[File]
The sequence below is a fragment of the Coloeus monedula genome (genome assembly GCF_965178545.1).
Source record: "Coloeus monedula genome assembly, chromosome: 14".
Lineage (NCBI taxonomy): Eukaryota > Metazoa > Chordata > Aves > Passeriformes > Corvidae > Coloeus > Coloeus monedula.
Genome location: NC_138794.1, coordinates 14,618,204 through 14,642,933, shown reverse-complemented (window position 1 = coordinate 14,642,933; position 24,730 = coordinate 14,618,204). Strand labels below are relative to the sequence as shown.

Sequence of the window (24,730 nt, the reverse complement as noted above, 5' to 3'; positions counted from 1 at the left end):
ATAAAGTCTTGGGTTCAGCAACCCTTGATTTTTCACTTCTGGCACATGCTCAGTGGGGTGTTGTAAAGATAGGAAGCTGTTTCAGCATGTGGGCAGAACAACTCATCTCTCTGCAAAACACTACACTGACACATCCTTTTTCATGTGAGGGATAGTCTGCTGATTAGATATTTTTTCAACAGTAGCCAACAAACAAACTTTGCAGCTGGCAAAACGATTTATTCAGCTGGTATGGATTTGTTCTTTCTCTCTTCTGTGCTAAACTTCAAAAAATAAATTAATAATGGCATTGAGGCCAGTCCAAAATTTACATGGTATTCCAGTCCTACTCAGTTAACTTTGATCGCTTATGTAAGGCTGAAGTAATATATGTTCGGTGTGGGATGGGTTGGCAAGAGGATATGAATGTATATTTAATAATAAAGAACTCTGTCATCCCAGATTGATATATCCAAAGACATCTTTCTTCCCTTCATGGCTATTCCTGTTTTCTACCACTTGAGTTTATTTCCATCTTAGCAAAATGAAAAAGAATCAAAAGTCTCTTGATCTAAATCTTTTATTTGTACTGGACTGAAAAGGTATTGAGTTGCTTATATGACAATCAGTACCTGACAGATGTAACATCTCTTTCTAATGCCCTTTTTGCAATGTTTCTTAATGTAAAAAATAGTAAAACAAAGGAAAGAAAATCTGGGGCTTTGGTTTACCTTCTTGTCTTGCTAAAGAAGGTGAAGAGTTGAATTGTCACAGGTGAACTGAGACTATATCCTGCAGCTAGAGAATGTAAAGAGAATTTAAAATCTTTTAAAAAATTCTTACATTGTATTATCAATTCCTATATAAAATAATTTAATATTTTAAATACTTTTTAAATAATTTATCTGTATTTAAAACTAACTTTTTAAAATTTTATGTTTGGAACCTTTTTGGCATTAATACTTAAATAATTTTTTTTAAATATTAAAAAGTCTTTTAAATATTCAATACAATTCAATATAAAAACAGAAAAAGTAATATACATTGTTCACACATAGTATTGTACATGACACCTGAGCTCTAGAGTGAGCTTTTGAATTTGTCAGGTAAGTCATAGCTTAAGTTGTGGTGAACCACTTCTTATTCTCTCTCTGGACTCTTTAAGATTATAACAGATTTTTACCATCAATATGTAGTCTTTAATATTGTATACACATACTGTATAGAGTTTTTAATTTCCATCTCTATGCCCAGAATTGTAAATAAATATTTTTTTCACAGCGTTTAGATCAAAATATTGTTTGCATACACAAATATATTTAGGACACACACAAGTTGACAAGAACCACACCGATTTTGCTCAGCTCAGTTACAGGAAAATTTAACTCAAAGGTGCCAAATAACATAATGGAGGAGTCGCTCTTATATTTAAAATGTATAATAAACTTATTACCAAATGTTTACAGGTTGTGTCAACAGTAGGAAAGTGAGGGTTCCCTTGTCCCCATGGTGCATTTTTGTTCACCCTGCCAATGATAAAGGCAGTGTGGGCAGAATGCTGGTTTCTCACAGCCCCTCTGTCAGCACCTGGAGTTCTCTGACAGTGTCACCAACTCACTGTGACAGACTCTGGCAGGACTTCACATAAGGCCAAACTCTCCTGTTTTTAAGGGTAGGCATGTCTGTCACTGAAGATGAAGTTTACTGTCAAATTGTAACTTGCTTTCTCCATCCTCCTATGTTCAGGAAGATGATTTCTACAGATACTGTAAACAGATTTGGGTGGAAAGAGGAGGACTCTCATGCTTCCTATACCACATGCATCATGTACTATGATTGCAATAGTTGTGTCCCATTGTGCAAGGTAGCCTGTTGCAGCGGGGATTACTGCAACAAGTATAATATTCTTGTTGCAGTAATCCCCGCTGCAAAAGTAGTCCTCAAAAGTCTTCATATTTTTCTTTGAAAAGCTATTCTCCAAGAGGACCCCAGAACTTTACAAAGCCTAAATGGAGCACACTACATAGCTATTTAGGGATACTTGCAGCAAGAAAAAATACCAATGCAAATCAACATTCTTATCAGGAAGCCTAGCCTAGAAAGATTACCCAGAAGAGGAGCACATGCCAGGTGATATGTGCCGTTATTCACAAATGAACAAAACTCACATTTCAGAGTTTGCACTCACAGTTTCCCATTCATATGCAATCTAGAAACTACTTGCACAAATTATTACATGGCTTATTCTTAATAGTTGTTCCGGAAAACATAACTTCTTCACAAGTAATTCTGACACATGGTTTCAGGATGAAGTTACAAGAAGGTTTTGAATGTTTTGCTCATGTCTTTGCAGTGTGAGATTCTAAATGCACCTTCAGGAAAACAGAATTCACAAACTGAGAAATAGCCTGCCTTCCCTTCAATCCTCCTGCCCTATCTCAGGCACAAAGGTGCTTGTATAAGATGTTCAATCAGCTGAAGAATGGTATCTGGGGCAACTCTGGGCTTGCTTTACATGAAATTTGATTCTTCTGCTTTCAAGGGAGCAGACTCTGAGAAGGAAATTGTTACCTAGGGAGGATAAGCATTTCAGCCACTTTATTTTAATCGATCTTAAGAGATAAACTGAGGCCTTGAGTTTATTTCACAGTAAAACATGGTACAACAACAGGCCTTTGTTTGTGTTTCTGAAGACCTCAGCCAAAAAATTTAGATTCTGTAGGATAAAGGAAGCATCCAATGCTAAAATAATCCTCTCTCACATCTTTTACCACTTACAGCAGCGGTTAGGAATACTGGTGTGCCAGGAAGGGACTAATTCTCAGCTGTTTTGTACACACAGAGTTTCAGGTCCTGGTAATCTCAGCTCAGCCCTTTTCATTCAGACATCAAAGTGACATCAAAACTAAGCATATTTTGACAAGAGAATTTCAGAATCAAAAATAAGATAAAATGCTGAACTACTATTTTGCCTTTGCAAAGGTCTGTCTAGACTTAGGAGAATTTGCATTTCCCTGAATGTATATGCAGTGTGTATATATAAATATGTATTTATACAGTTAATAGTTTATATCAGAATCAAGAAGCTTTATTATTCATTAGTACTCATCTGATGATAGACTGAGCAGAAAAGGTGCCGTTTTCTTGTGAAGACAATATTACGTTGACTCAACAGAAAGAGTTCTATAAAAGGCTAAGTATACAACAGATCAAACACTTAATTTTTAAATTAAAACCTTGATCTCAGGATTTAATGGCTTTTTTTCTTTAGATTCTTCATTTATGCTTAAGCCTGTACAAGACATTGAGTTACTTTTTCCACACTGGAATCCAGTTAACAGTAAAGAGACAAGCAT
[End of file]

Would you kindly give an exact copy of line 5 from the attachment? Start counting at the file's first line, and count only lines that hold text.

Sequence of the window (24,730 nt, the reverse complement as noted above, 5' to 3'; positions counted from 1 at the left end):